Universities are often thought of as elite institutions of learning, not places rife with hunger where students face routine instances of food insecurity. Yet one organization, Swipe Out Hunger, is tackling the issue head-on.
The New York Times
Many routinely skip meals and take ‘poverty naps’ because they cannot afford groceries. Campus food pantries are helping, but are they enough?
My NBC 5
Every student at the University of Vermont starts out with an unlimited amount of meal swipes. But within a year or two, the majority of students move off campus and get off the meal plan.
The Stanford Daily
Food insecurity is a common thread throughout the graduate student stories highlighted in The Daily, and it affects undergraduates as well. As demonstrated in a recent Government Accountability Office report, campus food insecurity is a pervasive national problem that demands a coordinated response among the federal government, state agencies and universities.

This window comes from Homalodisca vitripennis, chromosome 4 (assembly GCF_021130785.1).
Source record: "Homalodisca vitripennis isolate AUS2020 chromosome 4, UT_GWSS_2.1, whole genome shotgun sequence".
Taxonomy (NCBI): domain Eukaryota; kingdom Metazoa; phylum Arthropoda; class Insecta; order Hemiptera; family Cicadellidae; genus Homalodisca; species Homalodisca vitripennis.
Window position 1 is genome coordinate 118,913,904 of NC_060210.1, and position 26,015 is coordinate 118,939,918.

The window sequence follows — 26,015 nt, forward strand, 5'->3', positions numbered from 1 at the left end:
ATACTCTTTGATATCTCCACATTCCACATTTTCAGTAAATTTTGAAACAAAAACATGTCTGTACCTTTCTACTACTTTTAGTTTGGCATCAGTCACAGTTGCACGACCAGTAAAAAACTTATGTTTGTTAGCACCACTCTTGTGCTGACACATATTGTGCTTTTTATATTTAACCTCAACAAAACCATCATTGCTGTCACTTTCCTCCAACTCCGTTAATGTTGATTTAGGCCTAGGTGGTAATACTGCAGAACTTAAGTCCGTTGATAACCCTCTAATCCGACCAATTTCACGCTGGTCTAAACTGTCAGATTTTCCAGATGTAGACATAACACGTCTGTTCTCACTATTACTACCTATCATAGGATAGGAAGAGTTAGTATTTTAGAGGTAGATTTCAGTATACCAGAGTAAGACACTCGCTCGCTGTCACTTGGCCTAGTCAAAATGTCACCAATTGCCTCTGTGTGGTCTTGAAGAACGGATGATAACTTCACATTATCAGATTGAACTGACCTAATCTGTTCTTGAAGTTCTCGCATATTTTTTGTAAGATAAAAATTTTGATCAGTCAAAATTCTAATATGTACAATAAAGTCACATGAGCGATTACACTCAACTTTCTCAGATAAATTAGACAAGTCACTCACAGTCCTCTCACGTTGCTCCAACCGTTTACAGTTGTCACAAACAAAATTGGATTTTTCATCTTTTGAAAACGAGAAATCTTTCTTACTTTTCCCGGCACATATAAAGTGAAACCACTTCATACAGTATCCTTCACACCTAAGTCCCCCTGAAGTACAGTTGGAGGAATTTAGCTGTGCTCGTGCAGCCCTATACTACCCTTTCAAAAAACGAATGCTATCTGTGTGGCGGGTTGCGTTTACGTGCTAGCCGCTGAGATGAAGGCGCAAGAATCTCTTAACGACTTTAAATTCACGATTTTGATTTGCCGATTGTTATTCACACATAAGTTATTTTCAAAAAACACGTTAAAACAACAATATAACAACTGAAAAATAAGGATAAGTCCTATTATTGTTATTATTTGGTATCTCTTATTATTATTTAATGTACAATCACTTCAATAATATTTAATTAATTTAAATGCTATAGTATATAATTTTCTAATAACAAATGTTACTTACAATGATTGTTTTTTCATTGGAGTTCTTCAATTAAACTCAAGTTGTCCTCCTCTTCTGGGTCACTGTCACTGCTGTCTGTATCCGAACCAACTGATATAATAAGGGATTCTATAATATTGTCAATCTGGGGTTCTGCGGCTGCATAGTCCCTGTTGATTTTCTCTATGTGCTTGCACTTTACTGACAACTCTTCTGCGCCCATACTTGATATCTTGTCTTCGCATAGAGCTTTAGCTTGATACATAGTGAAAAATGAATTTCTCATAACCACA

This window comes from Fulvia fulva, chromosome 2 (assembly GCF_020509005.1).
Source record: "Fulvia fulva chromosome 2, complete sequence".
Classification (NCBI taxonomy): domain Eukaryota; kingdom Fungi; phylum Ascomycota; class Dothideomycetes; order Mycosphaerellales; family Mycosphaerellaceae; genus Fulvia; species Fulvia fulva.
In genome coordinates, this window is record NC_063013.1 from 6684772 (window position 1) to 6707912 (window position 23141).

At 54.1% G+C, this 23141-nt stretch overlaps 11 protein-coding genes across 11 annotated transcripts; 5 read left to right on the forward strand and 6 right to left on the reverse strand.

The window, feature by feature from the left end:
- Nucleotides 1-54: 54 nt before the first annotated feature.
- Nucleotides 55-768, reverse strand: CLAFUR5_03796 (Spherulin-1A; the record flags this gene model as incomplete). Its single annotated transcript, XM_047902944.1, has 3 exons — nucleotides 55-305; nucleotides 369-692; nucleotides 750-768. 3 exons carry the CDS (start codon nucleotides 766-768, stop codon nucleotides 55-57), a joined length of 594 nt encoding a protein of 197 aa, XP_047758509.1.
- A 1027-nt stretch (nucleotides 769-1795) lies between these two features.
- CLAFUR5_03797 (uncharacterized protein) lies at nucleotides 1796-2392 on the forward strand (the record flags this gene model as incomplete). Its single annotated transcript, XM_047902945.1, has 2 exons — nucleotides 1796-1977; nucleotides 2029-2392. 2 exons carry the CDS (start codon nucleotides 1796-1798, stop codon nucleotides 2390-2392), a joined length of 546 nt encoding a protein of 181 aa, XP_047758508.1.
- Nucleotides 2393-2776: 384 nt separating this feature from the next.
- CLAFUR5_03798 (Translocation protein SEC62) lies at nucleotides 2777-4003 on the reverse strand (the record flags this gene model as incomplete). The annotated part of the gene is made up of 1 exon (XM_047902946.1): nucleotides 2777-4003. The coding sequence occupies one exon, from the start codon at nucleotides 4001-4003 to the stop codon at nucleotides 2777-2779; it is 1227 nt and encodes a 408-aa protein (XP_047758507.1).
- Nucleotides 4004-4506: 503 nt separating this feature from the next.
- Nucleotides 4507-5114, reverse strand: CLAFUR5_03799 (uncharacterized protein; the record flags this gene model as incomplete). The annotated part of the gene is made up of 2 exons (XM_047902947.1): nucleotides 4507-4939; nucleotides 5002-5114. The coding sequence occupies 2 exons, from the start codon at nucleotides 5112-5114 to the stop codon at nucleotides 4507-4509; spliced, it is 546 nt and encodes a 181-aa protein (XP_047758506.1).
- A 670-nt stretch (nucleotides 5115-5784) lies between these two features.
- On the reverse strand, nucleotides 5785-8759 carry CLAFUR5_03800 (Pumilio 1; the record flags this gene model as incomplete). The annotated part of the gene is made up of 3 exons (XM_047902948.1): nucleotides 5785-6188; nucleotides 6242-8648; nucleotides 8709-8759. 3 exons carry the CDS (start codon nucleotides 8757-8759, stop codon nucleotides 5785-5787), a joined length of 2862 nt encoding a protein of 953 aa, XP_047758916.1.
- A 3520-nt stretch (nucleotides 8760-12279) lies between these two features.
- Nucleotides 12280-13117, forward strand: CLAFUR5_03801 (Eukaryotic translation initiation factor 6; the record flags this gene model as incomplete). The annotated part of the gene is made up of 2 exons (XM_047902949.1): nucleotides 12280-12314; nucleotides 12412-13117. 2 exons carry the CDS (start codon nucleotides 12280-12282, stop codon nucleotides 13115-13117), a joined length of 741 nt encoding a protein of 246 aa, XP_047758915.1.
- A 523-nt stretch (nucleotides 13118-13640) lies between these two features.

The Washington Post
Though hunger is often framed as a problem happening somewhere else in the world, more than 23 million Americans live in food deserts, generally defined as areas that are more than 1 mile from a grocery store, which can limit their ability to access affordable, nutrient-dense foods.
The Georgetown Voice
While many on campus are able to easily hand over their GOCard to Suru, there are others facing food insecurity who have to think twice. Over the past few months, students have taken the lead on a variety of projects at Georgetown that aim to tackle food insecurity, and they are now looking to expand these programs into the future.
The Columbia Spectator
The Food Pantry at Columbia will begin receiving $5,000 in annual funds through a new partnership between Columbia Dining and the national nonprofit Swipe Out Hunger.
The Chronicle of Higher Education
What keeps colleges from doing more with emergency aid? Money, attitudes, and more.
Why don’t colleges just tap into their own housing programs and meal plans to help students in need?